Avoid anonymous sources


Occasionally I read something that causes me to cringe. The story “Butler’s Cultural Requirement causes concern,” which ran on page four of the Feb. 18 Collegian, resulted in one of those moments.

In the story, reporter Kyle Kitowski quoted a sophomore accounting major who thinks the cultural requirement—taking in eight on-campus performances before you graduate—is a waste of time.

After quoting sophomore Aaron Smith as supporting the BCR, Kitowski wrote: “However, another sophomore, an accounting major who preferred to remain unnamed, had a different view.

“‘Personally, I don’t see the value in these events, which is why I usually try to leave early. I have never been to one that I enjoyed,’ the student said.”

While I take great issue with the opinion—you can find a worthwhile speaker or performance on this campus nearly every day—I’m also bothered by The Collegian granting someone anonymity to express an opinion.

The Collegian staff manual has clearly worded guidelines about using anonymous sources. It says: “The Collegian strongly discourages the use of anonymous sources. Reporters do not have the power to grant anonymity to a source. The editor-in-chief or a managing editor must grant this privilege. Anonymity may be granted only when it is absolutely essential to tell an important story that otherwise would go unreported. Anonymity should never be granted to obtain opinion or salacious details.”

There was nothing essential about that quote. All it did was give cover to a student who expressed an opinion that he knew would be criticized by his professors, if not his peers.

Granting anonymity to someone who is expressing an opinion gives that person the freedom to say anything, however inflammatory. And allowing this practice has enabled some unethical reporters to make up quotes. (I am not suggesting the reporter invented the quote.)

The Collegian’s manual is consistent with the rules that professional reporters use. NPR’s Ethics Handbook explains the reasoning well:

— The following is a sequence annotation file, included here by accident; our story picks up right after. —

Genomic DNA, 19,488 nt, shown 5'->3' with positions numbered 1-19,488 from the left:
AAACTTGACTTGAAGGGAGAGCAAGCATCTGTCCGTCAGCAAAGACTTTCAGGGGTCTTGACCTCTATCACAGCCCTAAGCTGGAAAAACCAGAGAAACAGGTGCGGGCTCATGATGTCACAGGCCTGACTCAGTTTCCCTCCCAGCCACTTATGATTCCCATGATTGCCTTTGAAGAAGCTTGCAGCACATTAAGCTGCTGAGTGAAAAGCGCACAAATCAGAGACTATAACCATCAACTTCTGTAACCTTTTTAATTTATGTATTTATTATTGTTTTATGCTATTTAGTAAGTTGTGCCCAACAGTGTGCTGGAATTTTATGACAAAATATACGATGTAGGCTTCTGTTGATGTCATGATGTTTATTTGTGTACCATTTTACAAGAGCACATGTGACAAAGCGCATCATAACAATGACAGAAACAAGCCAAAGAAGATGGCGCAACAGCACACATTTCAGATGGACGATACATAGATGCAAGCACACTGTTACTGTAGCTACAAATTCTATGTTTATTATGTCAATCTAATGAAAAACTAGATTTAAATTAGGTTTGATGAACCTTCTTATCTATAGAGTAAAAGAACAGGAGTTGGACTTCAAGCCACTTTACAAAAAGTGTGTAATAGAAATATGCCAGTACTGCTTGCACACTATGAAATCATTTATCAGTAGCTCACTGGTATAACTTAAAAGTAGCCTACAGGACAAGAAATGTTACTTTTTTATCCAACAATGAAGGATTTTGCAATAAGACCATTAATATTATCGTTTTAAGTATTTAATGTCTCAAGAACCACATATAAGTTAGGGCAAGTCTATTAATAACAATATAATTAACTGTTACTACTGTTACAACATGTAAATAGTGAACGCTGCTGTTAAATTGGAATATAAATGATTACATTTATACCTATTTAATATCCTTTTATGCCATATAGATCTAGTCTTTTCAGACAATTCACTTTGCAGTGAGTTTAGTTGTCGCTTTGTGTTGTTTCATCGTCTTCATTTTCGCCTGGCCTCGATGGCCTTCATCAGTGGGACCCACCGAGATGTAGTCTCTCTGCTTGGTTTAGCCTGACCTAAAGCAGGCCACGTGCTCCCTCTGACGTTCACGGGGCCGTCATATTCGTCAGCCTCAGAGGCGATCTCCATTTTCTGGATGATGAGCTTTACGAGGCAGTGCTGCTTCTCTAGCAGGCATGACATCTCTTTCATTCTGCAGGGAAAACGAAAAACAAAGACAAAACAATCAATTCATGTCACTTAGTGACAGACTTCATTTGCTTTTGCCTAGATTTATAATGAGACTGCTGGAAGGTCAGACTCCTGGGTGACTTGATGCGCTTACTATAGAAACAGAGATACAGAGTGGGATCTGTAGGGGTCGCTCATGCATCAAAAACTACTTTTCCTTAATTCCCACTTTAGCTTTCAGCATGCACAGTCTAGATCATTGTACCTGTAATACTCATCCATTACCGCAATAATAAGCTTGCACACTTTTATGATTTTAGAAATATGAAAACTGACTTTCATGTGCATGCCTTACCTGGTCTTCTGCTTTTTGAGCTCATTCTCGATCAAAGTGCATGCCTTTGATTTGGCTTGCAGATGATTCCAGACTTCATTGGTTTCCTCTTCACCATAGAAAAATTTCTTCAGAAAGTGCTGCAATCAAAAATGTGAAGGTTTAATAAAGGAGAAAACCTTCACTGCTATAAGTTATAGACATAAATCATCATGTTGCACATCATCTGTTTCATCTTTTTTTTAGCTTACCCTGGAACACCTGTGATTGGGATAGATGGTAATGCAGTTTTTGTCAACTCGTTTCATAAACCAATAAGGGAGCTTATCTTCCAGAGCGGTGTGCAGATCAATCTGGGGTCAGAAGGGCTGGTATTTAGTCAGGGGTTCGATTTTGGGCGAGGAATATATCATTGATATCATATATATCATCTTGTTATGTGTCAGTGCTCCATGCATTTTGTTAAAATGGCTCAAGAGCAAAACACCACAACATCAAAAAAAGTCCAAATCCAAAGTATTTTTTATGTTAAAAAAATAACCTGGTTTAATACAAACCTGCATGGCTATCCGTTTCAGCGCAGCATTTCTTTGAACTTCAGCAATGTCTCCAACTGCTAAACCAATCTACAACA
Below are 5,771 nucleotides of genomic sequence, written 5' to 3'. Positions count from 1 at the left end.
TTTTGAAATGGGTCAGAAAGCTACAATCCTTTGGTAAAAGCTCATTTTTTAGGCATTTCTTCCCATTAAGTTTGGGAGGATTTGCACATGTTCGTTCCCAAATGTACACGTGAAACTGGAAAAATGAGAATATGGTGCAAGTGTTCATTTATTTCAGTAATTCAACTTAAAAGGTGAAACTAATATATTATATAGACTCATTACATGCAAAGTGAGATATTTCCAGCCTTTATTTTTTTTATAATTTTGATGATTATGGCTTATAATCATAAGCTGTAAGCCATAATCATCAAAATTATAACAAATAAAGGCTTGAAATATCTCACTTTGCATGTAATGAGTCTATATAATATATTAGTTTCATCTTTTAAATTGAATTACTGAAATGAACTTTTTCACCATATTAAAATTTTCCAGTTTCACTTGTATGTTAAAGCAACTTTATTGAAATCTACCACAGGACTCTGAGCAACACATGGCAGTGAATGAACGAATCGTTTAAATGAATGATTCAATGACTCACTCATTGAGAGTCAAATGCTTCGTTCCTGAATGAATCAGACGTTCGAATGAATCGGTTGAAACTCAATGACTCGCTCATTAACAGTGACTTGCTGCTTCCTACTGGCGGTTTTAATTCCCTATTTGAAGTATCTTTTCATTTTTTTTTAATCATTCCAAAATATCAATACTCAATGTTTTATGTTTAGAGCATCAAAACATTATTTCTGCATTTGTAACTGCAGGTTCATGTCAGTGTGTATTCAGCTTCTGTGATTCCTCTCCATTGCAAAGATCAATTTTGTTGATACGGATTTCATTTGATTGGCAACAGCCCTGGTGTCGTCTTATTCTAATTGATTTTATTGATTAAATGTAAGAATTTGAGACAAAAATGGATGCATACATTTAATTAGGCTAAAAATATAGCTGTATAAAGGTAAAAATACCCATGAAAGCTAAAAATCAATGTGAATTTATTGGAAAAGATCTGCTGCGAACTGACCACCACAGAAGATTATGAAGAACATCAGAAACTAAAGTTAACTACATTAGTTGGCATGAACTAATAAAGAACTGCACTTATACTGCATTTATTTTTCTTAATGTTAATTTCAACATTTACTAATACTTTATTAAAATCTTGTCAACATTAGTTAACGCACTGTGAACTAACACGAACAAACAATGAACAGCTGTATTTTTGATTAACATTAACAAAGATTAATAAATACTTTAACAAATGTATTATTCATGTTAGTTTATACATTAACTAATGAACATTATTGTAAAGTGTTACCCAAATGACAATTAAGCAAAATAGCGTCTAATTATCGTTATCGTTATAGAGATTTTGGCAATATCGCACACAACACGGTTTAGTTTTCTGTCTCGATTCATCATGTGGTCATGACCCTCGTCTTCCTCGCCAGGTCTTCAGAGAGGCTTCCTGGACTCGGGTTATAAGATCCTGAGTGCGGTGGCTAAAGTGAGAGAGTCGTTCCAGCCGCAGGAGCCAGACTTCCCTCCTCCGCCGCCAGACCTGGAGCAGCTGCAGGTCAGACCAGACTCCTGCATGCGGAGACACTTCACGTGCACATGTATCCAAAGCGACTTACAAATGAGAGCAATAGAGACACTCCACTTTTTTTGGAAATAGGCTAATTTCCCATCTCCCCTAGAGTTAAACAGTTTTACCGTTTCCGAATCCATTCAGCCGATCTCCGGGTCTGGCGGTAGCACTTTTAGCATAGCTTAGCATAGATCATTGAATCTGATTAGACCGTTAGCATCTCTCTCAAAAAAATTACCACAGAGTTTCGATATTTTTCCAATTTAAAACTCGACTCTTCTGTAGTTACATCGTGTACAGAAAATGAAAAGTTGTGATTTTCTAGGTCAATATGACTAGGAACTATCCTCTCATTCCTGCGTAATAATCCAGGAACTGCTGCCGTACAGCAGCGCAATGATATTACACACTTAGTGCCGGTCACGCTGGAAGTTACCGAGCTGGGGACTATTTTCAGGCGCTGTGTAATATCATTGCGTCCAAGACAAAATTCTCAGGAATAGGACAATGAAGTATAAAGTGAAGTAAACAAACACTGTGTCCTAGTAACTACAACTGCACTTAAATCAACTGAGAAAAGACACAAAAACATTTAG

“Unidentified sources should rarely be heard at all and should never be heard attacking or praising others in our reports…. While we recognize that some valuable information can only be obtained off the record, it is unfair to air a source’s opinion on a subject of coverage when the source’s identity and motives are shielded from scrutiny.”

I emailed Kitowski (and copied editor-in-chief Julian Wyllie) and asked:

Why you didn’t use the name of the person who was critical of the BCR? Did the editors question you about this? Had you read the entry in The Collegian policy manual about anonymous sources?

He responded: “I did not use the source’s name because they explicitly stated that they did not want to be named because they knew their comments would be unpopular (as evidenced by the reply to the article on the website). While this was not ideal, they provided a unique perspective that I felt was vital to the story and thus I was willing to make the concession for the content.

“I was never questioned about my use of an unnamed source. And I had not previously read the Collegian policy on the use of unnamed sources. I figured that if there was an issue one of the editors would bring it to my attention before the story went to print.”

When it comes to disliking the BCR, the anonymous accounting student has company among his/her fellow students. But with a little extra legwork, the reporter could have found a student who would have expressed the same opinion and had the nerve to attach his/her name to it.

And the editors should have stopped that quote before it got into the paper.

As for why the BCR matters, Professor of Religion James McGrath said it beautifully in a letter to the editor. His letter is worth reading in its entirety, but let me just quote a portion:

“What disturbed me most about what this student said … was not the ridiculous claim to be unable to enjoy any cultural event. What disturbed me is that this student does not know why he or she is at university, and is trying to fake their way through.”